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How to Focus Your Leadership in the Spaces You Control

As a leader, what is within your sphere of control?

That is a critical question to ask, because if you don’t know what you can control, you can’t be sure where you can fully lead.

The question matters, because true leadership does require an element of control. I would argue that without any internal locus of control, we are at best managers for the leaders who are in control. This explains why we (and me) desire control within what we are responsible to lead.

I serve as a Campus Pastor within North Point Ministries. That means that I have full control over some things, partial control over others, and no control in certain spaces. No matter what your title, like me, your locus of control varies from space to space, decision to decision.

Maybe it’s just me, but I have a tendency to hyper-focus on what I can’t control, forgetting all that I can control. I want fully control, but full control is never fully available, no matter what your title. Unfortunately, the areas where my control is limited tends to mentally override the places where I do have majority control. That’s a leadership dilemma, and I’m convinced it exists for all leaders. One solution is to stop worrying about control, but that’s a terrible goal — and if you’re a leader, it’s not possible. Leaders want to lead, and leadership requires some control.

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Choosing to Grow Before You Go

Have you ever been frustrated to a point where going felt like the best option? Or maybe the only option?

You were…

…Frustrated with a relationship, and you just had to get out.

…Frustrated in a marriage. So you walked out.

…Frustrated with a job. So you quit.

…Frustrated with your lack of progress. So you dropped the gym membership and grabbed a candy bar (sorry, was that too close to home?)

We’ve all been there. Most of us too many times to count.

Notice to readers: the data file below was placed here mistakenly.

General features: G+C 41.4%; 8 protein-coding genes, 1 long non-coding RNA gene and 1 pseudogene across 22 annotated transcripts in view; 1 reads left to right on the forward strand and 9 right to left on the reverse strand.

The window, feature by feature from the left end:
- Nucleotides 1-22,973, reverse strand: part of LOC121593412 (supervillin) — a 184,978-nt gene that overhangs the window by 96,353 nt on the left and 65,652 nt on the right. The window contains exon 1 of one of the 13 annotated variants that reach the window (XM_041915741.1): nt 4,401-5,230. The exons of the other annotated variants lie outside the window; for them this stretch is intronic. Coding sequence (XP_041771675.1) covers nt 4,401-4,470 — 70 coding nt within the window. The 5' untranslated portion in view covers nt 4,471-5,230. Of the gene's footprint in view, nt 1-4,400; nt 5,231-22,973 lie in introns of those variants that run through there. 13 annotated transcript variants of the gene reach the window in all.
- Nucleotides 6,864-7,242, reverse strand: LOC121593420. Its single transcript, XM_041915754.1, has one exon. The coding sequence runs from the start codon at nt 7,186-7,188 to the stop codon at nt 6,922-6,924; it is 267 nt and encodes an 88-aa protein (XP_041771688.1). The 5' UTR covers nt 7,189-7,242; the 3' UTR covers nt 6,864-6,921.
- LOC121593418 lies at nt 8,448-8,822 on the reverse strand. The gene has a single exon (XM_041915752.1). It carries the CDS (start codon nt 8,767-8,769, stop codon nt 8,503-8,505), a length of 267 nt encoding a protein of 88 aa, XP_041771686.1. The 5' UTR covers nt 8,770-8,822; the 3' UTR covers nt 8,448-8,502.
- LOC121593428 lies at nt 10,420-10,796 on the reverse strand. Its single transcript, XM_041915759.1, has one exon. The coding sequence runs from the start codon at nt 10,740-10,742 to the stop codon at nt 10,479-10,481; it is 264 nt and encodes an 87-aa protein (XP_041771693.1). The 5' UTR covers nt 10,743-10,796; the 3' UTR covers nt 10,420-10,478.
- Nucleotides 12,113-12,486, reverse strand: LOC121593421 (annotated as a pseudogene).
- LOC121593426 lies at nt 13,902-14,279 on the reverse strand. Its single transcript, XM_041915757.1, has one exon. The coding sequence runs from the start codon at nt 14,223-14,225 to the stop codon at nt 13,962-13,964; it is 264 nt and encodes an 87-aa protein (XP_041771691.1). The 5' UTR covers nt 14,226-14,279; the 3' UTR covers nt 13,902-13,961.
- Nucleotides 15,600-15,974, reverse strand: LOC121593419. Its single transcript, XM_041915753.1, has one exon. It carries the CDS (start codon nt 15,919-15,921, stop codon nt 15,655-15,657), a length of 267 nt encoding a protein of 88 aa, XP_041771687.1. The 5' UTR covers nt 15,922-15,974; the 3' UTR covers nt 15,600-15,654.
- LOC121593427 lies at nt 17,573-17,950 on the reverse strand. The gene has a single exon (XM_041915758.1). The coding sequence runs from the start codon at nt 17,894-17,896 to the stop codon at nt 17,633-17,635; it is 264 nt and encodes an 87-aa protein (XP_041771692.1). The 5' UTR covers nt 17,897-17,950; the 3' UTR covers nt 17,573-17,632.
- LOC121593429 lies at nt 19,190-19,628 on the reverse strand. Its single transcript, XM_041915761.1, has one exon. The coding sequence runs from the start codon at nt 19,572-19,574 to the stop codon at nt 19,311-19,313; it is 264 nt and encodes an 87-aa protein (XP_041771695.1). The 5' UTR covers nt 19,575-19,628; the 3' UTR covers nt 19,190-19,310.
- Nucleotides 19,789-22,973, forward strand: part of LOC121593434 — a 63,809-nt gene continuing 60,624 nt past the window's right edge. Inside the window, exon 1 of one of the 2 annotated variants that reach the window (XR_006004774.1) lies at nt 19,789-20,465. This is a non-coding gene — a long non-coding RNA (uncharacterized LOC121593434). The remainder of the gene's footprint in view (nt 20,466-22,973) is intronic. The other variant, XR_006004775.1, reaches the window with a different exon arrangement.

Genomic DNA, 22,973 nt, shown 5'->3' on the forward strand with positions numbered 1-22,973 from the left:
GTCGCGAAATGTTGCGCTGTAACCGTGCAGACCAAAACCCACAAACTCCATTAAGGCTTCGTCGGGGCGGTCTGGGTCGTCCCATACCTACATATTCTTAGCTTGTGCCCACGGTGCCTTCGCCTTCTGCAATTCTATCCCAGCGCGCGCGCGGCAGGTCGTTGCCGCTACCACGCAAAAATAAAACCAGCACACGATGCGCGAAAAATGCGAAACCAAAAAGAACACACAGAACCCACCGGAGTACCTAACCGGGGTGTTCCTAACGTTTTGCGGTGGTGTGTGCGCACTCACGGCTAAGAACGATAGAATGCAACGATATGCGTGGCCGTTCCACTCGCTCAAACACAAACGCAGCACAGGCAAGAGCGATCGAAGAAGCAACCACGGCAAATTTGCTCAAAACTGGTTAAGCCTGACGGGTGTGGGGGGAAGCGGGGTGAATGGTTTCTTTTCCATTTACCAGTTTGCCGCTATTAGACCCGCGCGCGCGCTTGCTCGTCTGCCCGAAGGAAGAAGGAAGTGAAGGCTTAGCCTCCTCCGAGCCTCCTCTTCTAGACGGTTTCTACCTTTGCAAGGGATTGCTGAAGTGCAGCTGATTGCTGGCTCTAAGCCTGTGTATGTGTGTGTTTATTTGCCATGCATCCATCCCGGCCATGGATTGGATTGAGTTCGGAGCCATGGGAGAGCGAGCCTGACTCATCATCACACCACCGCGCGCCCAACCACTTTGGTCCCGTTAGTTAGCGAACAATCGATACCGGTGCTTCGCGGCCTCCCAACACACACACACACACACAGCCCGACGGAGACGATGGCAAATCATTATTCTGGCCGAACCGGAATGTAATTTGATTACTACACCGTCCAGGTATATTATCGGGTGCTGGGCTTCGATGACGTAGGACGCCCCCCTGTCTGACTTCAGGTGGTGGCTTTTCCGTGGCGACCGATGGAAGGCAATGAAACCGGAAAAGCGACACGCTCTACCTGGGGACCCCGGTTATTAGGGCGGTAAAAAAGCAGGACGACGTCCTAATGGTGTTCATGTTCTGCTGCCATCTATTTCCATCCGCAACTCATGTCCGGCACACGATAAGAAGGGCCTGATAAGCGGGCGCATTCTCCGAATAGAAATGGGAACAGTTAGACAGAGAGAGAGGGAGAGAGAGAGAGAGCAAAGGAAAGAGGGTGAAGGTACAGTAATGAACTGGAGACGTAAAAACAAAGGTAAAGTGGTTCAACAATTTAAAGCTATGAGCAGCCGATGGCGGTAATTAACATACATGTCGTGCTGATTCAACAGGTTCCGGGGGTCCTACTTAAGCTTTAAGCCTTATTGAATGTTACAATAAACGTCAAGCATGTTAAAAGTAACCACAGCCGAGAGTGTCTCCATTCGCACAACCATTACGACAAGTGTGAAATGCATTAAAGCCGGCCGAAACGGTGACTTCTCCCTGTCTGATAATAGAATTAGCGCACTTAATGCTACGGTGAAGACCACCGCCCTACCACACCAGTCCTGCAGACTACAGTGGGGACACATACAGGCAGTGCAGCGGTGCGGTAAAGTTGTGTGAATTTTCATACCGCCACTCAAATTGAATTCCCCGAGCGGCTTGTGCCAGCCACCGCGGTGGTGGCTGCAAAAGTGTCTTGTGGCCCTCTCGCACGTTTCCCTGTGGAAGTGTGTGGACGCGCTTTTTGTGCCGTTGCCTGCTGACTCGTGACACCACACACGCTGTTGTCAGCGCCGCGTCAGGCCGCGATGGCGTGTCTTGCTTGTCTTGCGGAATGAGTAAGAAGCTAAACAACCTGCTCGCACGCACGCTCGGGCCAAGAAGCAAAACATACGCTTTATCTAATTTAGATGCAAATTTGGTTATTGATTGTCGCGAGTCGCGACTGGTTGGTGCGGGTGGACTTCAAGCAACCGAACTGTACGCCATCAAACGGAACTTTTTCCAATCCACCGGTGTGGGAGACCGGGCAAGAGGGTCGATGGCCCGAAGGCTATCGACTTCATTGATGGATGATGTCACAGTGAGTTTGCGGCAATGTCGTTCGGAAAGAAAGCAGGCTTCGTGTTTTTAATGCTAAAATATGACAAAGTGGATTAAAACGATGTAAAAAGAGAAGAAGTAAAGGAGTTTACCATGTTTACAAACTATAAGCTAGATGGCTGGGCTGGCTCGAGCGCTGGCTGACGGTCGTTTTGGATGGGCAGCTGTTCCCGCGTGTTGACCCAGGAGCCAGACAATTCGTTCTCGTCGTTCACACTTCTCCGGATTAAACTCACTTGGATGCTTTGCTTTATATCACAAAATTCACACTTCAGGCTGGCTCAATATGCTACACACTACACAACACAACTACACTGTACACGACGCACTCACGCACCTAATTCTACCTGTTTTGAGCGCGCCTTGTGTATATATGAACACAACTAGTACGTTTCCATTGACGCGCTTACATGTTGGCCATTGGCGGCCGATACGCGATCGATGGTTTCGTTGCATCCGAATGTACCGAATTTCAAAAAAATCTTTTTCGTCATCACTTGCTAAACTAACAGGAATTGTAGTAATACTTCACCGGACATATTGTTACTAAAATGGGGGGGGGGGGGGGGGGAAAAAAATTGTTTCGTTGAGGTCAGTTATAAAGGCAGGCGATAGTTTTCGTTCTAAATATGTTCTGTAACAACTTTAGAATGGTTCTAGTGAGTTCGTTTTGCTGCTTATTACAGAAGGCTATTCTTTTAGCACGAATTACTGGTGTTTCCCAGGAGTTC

The frustration to leaving conundrum is very real and very visceral. At times leaving is absolutely the best option. But not always. For now, let’s focus our energy on workplace frustrations.

I’ve never met a person who’s lived a life free of work-related frustration. As an emotion, frustration drives us to make many decisions. Not necessarily good decisions, but decisions none-the-less. Of all the decisions we face in the midst of our frustration, decisions that seemingly remove the frustration come to us first.

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A Much Better Way to Respond to Unsolicited Advice

Does everyone seem to be an unsolicited advice giver in your church?

I mean, how often do you hear, “Can I give you just a small suggestion?

I get it. I critique everything we do, as well. When you are a part of something, you want it to be great. When you serve and give to a church, you want your time and resources to be leveraged in the best way possible. Unfortunately, “great” is quite subjective. Every opinion is just that — an opinion. Good, bad, or terrible. (Insert pithy quote about armpits and … you know the rest.)

“The music is so loud.” “Too quiet.” “Too bassy.” “Not thumping enough.” 
“The sermon is too long.” “Too short.” “Not helpful.” “TOO helpful (substitute convicting).”
“It’s too crowded.”
“Somebody sat in my seat.”
“There wasn’t enough … Scripture, songs, parking, coffee, snacks, blah, blah blah.”
“There was too much … Scripture, songs, parking, coffee, snacks, blah, blah blah.”

I’m sure everyone means well, but hearing this week in and week out doesn’t do my heart well.

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How Leaders Can Stop Hogging the Hero Moments

One-Sentence Summary: Every leader wants to be a hero, but rather than hog the hero moments, great leaders empower others to be heroes. 

As a leader, have you ever been a hero to those who follow you?

Maybe you were the bearer of great news. Or maybe you served or loved them in an unexpected way. Maybe you gave them a job!

Most point leaders have the opportunity to be a hero with their staff from time-to-time, but what about the other “leaders” in the organization?

It’s an important question, because there are lots of people in every establishment leading something or someone. On our church staff, nearly everyone leads a staff team and/or volunteer team. Not everyone, but nearly everyone. There is one point leader, but there are nearly 65 leaders.